Lake sturgeon are living fossils

The Lake Sturgeon is the largest freshwater fish in North America, and it has been sought after for centuries.
We know that this fish has been around for about 136 million years—since the time of the dinosaurs.
It is not a nice-looking fish at all. It is shaped sort of like a torpedo, with a tail like that of a shark, and it does not have scales like most fish.
Its long body is mostly cartilaginous, and is covered with shield-shaped plates which protect its skin.
It has a long snout, and its mouth is on the bottom of its head. It doesn’t have any teeth because it gets all of its food from the bottom by just sucking it up.
It has four barbels in front of its mouth. These drag along the bottom and are used to sense items of food, which may be worms, leeches, insect larvae, and other small things.
Sturgeon spawn in clean gravel in early spring, and the amount of eggs seems to vary with the weight of the female.
A 12-pound one may have about 50,000 eggs but a 100-pound one can have as many as 500,000. And the really big females can produce three million eggs or so.
They are very slow to develop. A female will mature sexually in about 20 years, and a male in 12 or 15.
They also are quite fussy about where they spawn. They may move out of lakes and rivers to places 100 miles away or more to find just the right spot.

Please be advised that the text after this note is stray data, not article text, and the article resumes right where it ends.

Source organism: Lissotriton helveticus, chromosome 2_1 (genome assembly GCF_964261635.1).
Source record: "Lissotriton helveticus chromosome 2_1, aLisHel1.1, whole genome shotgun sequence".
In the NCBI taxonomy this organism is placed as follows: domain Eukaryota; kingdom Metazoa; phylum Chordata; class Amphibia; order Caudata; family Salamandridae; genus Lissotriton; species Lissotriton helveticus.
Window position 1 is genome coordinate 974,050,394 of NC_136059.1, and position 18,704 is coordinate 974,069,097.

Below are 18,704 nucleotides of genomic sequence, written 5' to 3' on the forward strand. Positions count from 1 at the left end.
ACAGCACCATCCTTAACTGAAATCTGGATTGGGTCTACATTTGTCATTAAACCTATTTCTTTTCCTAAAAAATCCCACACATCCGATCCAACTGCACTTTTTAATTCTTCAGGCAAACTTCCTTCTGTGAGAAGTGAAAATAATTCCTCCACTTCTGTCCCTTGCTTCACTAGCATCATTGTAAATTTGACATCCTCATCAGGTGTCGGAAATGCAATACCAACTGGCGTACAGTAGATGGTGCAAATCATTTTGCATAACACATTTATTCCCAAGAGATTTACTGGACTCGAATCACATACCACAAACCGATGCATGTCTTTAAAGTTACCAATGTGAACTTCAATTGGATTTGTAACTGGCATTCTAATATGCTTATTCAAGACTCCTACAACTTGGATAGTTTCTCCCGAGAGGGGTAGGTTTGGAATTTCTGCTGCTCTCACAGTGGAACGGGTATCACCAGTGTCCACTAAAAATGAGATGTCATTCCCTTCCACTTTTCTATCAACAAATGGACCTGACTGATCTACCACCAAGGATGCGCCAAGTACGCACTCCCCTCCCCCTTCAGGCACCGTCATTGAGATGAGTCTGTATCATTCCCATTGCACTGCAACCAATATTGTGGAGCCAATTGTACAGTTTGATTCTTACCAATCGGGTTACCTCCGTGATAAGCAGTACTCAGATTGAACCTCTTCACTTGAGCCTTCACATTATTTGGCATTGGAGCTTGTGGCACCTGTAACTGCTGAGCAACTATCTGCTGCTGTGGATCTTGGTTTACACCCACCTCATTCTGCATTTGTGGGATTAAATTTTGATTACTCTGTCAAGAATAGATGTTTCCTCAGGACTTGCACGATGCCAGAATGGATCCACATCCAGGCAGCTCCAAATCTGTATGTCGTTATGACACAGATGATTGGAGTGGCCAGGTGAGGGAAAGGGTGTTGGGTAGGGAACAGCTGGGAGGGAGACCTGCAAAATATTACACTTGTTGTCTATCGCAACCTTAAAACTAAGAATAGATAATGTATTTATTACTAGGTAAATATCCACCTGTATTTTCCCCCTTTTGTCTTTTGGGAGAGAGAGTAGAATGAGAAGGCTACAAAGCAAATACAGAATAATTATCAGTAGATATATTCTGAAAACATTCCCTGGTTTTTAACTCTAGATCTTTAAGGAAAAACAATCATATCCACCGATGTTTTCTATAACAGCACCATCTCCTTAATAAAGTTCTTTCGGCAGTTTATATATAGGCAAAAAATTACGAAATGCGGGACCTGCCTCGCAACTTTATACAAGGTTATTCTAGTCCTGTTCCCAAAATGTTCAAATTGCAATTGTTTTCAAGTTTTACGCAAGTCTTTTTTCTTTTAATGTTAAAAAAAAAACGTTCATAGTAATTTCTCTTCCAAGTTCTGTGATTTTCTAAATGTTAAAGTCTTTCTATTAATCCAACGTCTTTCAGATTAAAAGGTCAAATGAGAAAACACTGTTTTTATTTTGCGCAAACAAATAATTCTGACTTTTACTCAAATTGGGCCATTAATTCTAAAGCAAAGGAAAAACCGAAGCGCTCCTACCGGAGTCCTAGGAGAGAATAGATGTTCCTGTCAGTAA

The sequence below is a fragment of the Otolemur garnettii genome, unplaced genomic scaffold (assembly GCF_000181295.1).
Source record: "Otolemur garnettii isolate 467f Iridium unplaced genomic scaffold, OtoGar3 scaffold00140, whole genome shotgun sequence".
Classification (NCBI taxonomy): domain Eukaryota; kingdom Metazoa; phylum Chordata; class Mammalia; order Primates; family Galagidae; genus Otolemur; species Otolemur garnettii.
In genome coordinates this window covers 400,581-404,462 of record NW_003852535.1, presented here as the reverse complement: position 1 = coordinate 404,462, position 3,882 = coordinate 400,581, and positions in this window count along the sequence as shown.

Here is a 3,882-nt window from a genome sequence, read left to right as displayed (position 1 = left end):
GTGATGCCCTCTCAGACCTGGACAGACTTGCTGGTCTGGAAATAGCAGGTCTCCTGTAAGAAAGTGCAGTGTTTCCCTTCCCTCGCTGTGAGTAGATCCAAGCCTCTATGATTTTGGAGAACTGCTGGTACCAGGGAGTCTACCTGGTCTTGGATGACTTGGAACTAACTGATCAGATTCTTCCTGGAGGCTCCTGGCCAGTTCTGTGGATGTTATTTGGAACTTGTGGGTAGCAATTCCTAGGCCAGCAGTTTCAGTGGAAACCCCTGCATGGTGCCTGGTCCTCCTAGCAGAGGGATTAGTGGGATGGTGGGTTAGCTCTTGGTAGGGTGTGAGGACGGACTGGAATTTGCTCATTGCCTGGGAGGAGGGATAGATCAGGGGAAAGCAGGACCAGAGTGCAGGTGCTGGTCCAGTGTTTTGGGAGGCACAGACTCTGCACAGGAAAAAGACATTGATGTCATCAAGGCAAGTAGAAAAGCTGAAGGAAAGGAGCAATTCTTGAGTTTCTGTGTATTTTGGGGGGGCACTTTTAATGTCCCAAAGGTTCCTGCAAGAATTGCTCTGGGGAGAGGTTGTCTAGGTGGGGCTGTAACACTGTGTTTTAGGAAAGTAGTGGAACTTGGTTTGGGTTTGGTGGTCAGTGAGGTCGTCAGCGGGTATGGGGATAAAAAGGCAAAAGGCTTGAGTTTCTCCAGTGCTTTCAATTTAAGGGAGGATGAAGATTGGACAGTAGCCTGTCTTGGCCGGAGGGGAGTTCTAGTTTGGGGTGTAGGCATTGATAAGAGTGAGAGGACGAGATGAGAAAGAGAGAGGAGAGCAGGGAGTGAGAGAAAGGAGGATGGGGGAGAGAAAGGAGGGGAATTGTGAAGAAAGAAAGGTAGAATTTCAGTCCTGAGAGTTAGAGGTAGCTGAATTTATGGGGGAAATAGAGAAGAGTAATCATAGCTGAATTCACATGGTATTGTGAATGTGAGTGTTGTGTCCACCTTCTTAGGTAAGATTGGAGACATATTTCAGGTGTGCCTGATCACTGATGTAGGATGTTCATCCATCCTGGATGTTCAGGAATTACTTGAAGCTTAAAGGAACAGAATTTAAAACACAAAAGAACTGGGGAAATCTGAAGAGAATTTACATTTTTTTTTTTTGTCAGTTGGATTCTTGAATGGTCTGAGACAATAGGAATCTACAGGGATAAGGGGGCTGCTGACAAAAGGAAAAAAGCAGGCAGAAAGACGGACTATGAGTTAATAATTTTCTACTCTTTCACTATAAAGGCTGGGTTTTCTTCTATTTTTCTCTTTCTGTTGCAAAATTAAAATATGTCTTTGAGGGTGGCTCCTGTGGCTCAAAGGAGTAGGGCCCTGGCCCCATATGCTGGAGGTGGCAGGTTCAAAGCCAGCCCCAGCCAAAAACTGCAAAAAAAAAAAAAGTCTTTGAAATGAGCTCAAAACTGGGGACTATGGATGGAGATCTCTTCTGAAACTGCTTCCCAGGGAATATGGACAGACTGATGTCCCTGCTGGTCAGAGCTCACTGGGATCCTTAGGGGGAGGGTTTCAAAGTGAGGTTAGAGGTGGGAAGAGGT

The sturgeon is a big fish. Nowadays, the largest run to about three or four feet (some big ones are caught at about six feet). But in the early days of fishing in Canada, fish up to nine or 10 feet long were not that unusual.
They live for a good long time, too, maybe 100 years or more.
Nowadays, sturgeon are found in almost all of the Hudson Bay and Great Lakes drainage area, and as far south as Kansas and Alabama.
At one time, Lake of the Woods was know as the most prolific place for sturgeon. But now, there are only remnant numbers in the Great Lakes areas.
Sturgeon seem to be increasing, but only slowly.
In the early days of commercial fishing, the sturgeon was considered to be a big nuisance—mostly because of the damage they could do to nets.
They often were just thrown up on shore to rot away, or dried so they could be used for fuel for the lake steamers.
White men did not consider the flesh to be very good. The natives, on the other hand, thought quite highly of this fish.
Sturgeon were harvested commercially for a long time—up to the late 1880s. In 1885, over eight million pounds were caught, but by the 1970s, this was down to about half-a-million pounds or so.
Canada has imposed closed seasons, and severe limits, on fishing for sturgeon and for poaching. Some U.S. states have their own ways of imposing limits.
In one state, for example, only 25 licences are given out. Then each fisherman is given a flag, which he has to hand in when he catches a fish.
When three flags are handed in, all sturgeon fishing stops.
And in Minnesota, you only are allowed one sturgeon per calendar year.
There are about 20 species of sturgeon in the world, and there is a World Sturgeon Society, which sponsors a lot of research, conferences, and so on (the headquarters of this body is in Germany).
In England, the sturgeon is known as the Royal Fish. Edward II issued a decree which said that all produce from the seas was to belong to the King, and this specifically listed sturgeon. And this law is still on the books.
Hiawatha knew the sturgeon, too. She speaks of it: “On the white sand of the bottom, Lay the monster, Mishe-Nahma, Lay the Sturgeon, King of Fishes.”
Lake Sturgeon (Acipenser fulvescens) are primitive animals, without a doubt. The long, cartilaginous body, and those armour plates, show this.
They are living fossils.

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